How to Start a Vegetable Garden


Several varieties of the same vegetable meet different cultural needs and have  characteristics. See more pictures of vegetable gardens.

Most vegetables come in many varieties. After giving thought to the vegetables you want to grow, you're ready to decide which varieties to grow. Seed catalogs, for instance, offer a large number of different tomatoes that can be totally bewildering: big ones, little ones, cherry ones, green ones, canning ones. Some are disease-resistant, some are not; some are hybrids, some are not.

It's worth taking the time to consider why there are so many varieties of one vegetable. A variety is simply a botanical change in the original plant. These changes may be as obvious as a change in the color, size, or shape of the fruit. Other changes, such as improved disease resistance, better flavor, or compact growth, may be less obvious. Hybrids are bred for success. A hybrid may be the result of breeding two different pure lines. A pure line is a plant that has been selected and bred for a certain desirable characteristic, such as the size of its fruit or its ability to resist disease.

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With so many varieties available, it can be difficult to choose the right one. Information on varieties may be obtained from seed catalog descriptions or from your local Cooperative Extension office. Another indication of the most reliable varieties for your area is All America Selections. This nonprofit organization develops and promotes new varieties of vegetables and flowers. If a variety is listed in your seed catalog as an All-America Selection, it has been tested by growers all over the country; you can be sure it's a good bet for your garden.

Each vegetable variety has its "days to maturity" listed in the seed catalog or on the seed packet. This number indicates the average number of days needed from germination or transplanting to harvest. Using a calendar, see how the dates fall for the crops you're thinking of growing. The days to maturity must fit comfortably into the number of frost-free days in your region. If your season is too short for a particular variety, look for one that matures in a fewer number of days. Deciding when to plant involves more than just avoiding killing frosts. It also means pacing your planting so you get the maximum yield from a limited space. This takes careful planning. Some crops can be harvested gradually, others nature all at once.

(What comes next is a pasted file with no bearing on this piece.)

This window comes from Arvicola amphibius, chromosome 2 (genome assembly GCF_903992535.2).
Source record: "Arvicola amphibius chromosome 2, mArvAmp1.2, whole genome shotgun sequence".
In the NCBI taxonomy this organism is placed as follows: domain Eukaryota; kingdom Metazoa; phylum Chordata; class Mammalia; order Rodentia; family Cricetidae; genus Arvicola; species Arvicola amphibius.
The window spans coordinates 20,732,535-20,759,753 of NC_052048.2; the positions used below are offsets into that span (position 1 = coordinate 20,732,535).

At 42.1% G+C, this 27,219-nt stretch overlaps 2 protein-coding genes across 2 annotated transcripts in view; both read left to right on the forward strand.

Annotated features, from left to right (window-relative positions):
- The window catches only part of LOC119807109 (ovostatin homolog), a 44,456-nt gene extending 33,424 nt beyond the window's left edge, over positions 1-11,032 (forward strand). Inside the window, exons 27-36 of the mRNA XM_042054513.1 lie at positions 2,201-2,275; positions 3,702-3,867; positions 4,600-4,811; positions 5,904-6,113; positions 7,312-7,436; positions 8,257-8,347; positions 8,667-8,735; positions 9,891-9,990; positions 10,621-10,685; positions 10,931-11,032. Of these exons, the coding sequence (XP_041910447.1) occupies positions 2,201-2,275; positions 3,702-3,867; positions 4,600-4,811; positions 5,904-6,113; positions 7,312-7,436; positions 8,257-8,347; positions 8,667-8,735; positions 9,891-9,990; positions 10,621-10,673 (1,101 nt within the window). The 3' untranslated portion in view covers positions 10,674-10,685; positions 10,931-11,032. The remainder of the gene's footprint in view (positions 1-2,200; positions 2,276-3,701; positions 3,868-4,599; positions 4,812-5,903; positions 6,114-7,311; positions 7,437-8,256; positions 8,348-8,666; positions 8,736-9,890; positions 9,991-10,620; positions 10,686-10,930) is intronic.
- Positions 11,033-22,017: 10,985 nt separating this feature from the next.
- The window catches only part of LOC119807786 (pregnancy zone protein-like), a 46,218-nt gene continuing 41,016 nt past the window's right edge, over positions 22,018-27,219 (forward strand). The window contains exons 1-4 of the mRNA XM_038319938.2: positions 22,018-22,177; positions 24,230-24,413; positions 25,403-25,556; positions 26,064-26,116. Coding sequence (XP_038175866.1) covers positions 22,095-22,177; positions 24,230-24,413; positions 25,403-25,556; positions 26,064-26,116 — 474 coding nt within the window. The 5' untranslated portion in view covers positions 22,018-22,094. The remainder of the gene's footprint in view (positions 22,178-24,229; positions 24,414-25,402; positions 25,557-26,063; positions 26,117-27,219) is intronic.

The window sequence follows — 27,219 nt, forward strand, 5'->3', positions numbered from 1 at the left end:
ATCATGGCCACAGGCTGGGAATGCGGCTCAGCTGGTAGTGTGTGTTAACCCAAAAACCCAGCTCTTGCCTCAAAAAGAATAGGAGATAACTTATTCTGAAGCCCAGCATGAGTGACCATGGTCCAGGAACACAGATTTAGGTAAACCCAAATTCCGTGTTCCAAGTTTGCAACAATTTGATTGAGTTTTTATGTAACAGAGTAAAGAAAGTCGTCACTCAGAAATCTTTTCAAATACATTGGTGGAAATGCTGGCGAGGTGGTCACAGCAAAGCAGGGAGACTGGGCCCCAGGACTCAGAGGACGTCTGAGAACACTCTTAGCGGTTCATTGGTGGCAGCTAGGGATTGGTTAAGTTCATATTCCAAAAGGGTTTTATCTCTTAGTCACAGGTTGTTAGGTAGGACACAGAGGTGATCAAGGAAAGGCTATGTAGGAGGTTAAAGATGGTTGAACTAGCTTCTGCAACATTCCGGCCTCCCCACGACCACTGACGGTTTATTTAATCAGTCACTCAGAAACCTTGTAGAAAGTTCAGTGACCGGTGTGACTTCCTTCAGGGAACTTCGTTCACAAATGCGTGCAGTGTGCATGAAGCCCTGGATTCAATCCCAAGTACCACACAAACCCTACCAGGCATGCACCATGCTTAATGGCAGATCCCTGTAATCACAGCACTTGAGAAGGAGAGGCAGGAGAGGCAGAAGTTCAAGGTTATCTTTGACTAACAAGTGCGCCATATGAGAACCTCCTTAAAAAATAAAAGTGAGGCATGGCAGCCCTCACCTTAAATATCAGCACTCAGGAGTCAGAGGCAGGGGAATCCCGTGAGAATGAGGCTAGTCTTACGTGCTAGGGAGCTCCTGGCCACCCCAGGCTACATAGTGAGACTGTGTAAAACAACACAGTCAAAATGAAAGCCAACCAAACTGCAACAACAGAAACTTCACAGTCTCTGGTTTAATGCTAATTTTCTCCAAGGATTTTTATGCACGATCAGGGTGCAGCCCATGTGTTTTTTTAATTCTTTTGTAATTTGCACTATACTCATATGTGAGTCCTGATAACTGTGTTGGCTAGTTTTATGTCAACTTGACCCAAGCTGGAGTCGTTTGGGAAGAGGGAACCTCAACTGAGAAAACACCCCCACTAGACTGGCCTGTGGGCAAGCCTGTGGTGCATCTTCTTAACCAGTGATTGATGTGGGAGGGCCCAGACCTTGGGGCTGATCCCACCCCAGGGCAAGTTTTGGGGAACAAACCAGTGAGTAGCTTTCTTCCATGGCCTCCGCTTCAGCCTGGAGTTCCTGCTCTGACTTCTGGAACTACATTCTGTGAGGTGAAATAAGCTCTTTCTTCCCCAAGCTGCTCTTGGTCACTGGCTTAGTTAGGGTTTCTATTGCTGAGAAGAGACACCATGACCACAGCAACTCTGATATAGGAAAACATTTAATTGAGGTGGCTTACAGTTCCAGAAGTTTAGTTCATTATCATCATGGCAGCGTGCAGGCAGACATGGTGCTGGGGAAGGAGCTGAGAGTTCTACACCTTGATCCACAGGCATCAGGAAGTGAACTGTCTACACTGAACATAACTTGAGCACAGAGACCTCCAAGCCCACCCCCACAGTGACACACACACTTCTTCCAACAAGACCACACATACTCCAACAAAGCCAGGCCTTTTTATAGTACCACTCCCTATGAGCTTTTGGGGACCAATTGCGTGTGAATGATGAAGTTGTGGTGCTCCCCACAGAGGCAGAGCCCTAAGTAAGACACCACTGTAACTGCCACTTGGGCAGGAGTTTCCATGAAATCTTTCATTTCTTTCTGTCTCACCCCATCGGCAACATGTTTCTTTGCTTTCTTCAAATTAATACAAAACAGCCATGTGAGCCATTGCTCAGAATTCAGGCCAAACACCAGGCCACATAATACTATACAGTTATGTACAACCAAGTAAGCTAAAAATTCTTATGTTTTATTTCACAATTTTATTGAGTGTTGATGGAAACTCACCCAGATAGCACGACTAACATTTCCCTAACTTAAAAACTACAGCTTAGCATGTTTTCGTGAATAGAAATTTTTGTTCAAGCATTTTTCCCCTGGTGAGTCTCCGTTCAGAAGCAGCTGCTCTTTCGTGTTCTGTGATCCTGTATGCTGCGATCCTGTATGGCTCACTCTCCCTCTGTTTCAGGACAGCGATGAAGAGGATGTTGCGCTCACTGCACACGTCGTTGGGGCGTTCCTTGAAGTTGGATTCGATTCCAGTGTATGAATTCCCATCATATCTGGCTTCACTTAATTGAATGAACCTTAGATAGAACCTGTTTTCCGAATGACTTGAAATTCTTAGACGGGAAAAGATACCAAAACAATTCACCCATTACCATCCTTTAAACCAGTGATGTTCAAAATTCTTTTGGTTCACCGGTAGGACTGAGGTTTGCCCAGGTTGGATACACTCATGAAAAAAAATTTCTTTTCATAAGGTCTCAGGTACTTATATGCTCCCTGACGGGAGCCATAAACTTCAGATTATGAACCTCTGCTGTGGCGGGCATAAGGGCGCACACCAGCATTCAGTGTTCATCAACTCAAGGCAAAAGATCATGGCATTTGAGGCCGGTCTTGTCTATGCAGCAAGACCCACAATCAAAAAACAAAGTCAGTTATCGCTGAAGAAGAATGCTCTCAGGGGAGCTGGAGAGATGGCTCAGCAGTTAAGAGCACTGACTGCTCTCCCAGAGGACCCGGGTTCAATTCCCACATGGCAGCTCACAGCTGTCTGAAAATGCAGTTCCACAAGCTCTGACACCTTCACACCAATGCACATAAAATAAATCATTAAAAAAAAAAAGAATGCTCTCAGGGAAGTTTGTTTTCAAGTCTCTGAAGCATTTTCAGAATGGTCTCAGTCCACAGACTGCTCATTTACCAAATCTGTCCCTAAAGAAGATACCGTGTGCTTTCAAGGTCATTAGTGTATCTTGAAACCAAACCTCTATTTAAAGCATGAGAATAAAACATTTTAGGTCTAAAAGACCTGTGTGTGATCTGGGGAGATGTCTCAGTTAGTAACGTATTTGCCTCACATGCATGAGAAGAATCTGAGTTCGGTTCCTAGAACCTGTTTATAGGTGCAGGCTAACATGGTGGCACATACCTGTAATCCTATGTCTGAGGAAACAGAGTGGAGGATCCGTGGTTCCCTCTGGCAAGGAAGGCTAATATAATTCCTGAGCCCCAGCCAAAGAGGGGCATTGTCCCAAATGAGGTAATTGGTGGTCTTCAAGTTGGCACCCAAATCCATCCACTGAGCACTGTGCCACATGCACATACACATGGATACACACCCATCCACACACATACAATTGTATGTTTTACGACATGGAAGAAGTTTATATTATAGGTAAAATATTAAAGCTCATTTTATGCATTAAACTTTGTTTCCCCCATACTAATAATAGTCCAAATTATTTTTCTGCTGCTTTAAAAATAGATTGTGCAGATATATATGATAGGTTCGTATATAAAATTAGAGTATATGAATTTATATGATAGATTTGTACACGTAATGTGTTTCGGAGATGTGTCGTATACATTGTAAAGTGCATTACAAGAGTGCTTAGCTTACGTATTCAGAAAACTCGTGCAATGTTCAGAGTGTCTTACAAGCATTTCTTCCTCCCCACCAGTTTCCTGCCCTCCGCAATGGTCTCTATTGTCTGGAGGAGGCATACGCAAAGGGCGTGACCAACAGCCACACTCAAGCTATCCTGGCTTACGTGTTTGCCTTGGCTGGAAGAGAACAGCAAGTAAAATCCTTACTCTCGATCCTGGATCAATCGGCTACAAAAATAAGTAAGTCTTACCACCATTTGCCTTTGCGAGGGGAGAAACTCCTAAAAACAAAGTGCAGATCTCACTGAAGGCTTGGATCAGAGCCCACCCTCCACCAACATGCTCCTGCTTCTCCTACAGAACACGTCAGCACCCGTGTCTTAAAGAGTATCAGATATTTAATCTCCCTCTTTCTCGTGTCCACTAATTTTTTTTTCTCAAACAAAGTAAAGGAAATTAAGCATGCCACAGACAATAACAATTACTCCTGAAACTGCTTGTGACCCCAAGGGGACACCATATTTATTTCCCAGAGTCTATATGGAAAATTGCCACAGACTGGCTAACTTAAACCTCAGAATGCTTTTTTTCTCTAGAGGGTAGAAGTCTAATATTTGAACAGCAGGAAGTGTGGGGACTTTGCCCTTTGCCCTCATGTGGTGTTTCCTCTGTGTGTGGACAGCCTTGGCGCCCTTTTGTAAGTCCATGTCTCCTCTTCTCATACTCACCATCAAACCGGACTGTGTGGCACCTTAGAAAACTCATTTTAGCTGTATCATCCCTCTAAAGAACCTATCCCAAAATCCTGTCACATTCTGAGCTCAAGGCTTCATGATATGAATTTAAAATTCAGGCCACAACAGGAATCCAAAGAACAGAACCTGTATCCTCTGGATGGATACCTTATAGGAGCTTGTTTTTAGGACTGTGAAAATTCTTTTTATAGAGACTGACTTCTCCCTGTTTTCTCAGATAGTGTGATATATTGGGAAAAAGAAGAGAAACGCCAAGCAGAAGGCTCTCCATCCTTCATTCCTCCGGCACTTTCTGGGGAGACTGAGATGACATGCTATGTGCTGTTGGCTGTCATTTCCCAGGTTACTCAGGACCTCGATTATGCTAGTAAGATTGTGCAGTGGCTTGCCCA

Keep reading to find out more about getting your garden started -- on the next page, you'll learn about pacing your planting, succession planting, and companion planting.

Want more information about vegetable gardens? Visit these links:

  • Starting a Vegetable Garden: Learn how to get your vegetable garden started, from planning your plot to planting seeds and sprouts.
  • Vegetable Gardens: Find out everything you wanted to know about vegetable gardening.
  • Vegetables: Pick out your favorite vegetables to plant in next year's garden.
  • Gardening: We answer all of your general gardening questions in this section.

Where to Plant a Vegetable Garden

Planting several varieties of the same vegetable is a good way to pace your harvest.
Planting several varieties of the same vegetable is a good way to pace your harvest.

There are several strategies that can help you get your vegetable garden off to a good start.

Pace Your Planting

One way to pace your harvest is to plant several varieties of the same vegetable that will mature at different rates. For instance, two or three weeks before the average date of last frost plant three different varieties of carrot. This can extend your production period over two to three months.

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With succession planting, you can plant early-harvest crops and then replant the same plot with a new crop.
With succession planting, you can plant early-harvest crops and then replant the same plot with a new crop.

Succession Planting

You can save garden space and get two or more harvests from the same spot through succession planting. After early maturing crops are harvested, replant the space with a new crop. Early cool-season crops can be replaced with warm-season crops. Start off with a fast-growing, cool-season crop that can be planted early: lettuce, spinach, and cabbage are good examples. Warm-weather crops, such as New Zealand spinach, chard, corn, and squash, can then replace the earlier plants. Finally, in the fall make a planting of cole crops (for example, cabbage, broccoli, or cauliflower) or put in root crops such as turnips or beets.

Companion planting increases your usable garden space by placing short-term crops between plants with a longer harvest time.
Companion planting increases your usable garden space by placing short-term crops between plants with a longer harvest time.

Companion Planting

Another way to increase the use of your planting space is through companion planting. This is done by planting short-term crops between plants that will take a longer time to mature. The short-term crops are harvested by the time the long-term crops need the extra room. A good example of this is radishes or lettuce planted between rows of tomatoes or peppers. By the time the tomatoes and peppers need the space, the radishes and lettuce will have been harvested.

Want more information about vegetable gardens? Visit these links:

  • Starting a Vegetable Garden: Learn how to get your vegetable garden started, from planning your plot to planting seeds and sprouts.
  • Vegetable Gardens: Find out everything you wanted to know about vegetable gardening.
  • Vegetables: Pick out your favorite vegetables to plant in next year's garden.
  • Gardening: We answer all of your general gardening questions in this section.